"They were drawings or paintings of animals; and they were drawn or painted not only by a man but by an artist. Under whatever archaic limitations, they showed that love of the long sweeping or the long wavering line which any man who has ever drawn or tried to draw will recognize; and about which no artist will allow himself to be contradicted by any scientist. They showed the experimental and adventurous spirit of the artist, the spirit that does not avoid but attempt difficult things; as where the draughtsman had represented the action of the stag when he swings his head clean round and noses towards his tail, an action familiar enough in the horse. But there are many modern animal-painters who would set themselves something of a task in rendering it truly. In this and twenty other details it is clear that the artist had watched animals with a certain interest and presumably a certain pleasure. In that sense it would seem that he was not only an artist but a naturalist; the sort of naturalist who is really natural.... So far as any human character can be hinted at by such traces of the past, that human character is quite human and even humane.... When the psycho-analyst writes to a patient, 'The submerged instincts of the cave-man are doubtless prompting you to gratify a violent impulse,' he does not refer to the impulse to paint in water-colours; or to make conscientious studies of how cattle swing their heads when they graze. Yet we do know for a fact that the cave man did these mild and innocent things; and we have not the most minute speck of evidence that he did any of the violent and ferocious things."

So, to bring an end to a long winded letter Adam, it seems to me that mankind has not really changed all that much no matter how far back we look. We might be a little less violent now, but that's about it. I see changes in science and its influence upon culture in every age, but I don't really think this has touched the heart of man. We certainly see a NT Jesus doing things very differently from the OT God, but I'm not convinced this has to do with the development of mankind and any sort of special dispensation. I have a lot of thoughts on that, but it's too much to go into presently.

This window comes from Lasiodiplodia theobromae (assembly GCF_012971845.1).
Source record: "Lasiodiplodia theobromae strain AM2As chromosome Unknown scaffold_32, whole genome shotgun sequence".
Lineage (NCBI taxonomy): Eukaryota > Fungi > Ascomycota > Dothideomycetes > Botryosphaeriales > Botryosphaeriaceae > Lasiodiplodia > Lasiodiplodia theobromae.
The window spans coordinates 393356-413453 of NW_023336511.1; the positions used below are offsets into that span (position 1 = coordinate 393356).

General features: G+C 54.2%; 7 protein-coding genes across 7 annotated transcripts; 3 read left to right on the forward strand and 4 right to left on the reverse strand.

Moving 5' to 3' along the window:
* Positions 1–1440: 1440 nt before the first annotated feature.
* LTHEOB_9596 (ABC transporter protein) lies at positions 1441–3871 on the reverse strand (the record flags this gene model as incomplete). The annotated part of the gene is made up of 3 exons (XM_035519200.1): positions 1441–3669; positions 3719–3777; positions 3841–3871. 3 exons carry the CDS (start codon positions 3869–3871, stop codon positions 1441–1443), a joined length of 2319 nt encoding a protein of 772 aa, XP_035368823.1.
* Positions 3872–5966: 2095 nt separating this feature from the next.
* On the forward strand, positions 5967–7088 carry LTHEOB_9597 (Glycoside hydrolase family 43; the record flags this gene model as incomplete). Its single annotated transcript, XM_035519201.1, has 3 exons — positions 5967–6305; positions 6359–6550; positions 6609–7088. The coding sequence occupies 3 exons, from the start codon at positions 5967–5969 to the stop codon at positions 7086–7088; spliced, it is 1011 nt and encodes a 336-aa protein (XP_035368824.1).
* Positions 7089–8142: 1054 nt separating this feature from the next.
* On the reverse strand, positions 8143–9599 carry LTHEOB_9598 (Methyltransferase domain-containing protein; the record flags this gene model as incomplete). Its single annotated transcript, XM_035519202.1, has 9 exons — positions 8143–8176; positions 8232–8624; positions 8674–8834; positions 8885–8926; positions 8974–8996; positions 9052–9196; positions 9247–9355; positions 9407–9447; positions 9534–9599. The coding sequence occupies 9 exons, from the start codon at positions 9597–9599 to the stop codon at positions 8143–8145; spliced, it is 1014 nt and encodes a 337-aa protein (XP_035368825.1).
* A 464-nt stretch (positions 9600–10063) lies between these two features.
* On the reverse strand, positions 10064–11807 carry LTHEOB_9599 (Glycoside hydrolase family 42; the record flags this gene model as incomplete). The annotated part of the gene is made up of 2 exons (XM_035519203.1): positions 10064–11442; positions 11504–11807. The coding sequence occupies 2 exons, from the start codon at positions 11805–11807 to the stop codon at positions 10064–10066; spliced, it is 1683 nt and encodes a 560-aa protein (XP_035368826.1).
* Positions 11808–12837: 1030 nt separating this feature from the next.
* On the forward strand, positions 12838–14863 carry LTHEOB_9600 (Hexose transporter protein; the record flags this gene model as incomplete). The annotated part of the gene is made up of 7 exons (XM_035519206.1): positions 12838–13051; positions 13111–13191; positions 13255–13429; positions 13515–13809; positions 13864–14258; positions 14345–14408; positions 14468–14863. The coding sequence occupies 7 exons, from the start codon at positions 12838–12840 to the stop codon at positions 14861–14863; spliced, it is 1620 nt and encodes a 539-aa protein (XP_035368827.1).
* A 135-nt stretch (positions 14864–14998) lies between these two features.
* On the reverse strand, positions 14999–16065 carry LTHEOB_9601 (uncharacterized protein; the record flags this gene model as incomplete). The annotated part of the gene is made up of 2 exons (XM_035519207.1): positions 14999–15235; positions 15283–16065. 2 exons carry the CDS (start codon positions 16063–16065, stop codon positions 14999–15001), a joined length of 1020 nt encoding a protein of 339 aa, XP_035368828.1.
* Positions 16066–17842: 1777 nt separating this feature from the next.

I don't think I'm a believer in dispensationalism just yet. But who knows what the future may bring?


Sunday, June 5, 2011

The Mom I Never Knew

I was on my way out to the back-roads and wooded areas Friday night looking for something interesting to videotape when I noticed there was some kind of parade about to start in town. I had no idea what it was about but decided to stick around and shoot some video of it, partly for kicks, and partly with the hope of selling some footage (that's always the hope!) to one of the local TV networks. Well, I wasn't able to get any of the news stations interested in my footage this time, but the outing wasn't completely wasted.

I parked a couple of blocks away from the city square and walked the remaining distance to the front of the courthouse lawn which sits right across from it. Actually, "square" is a bit of a misnomer since ours is a roundabout with a large fountain at its center. There were people lined up all around the fountain and main street, most with beach chairs they had brought, while others just sat on the curb or used blankets spread on the sidewalk.

I couldn't believe my luck! The courthouse front lawn rises above the sidewalk some ten feet or so, giving a perfect view down upon the street below. It's beautifully landscaped and shaded (this proved to be of some importance since it was over 90 degrees that evening) and has about a half dozen benches along with a most pleasant little water garden. For some odd reason, most folks had taken to the street and left the courthouse lawn nearly vacant but for a few young people mulling around. I noticed a pair of benches facing one another at just the right spot to set up my tripod. There was an elderly couple seated on one of them, and I began to chat with them as I set-up the rest of my gear.